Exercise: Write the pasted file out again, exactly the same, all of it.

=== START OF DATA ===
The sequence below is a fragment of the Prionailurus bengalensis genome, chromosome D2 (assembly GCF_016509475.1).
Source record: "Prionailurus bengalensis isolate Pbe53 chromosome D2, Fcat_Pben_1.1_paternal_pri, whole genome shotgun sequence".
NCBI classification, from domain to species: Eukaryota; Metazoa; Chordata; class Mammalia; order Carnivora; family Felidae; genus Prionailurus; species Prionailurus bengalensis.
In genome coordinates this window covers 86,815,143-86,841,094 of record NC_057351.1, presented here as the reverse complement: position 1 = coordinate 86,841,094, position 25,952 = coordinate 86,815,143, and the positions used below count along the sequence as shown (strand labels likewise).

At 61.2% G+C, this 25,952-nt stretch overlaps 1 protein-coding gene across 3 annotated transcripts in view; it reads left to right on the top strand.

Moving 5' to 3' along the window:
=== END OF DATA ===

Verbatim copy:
The sequence below is a fragment of the Prionailurus bengalensis genome, chromosome D2 (assembly GCF_016509475.1).
Source record: "Prionailurus bengalensis isolate Pbe53 chromosome D2, Fcat_Pben_1.1_paternal_pri, whole genome shotgun sequence".
NCBI classification, from domain to species: Eukaryota; Metazoa; Chordata; class Mammalia; order Carnivora; family Felidae; genus Prionailurus; species Prionailurus bengalensis.
In genome coordinates this window covers 86,815,143-86,841,094 of record NC_057351.1, presented here as the reverse complement: position 1 = coordinate 86,841,094, position 25,952 = coordinate 86,815,143, and the positions used below count along the sequence as shown (strand labels likewise).

At 61.2% G+C, this 25,952-nt stretch overlaps 1 protein-coding gene across 3 annotated transcripts in view; it reads left to right on the top strand.

Moving 5' to 3' along the window: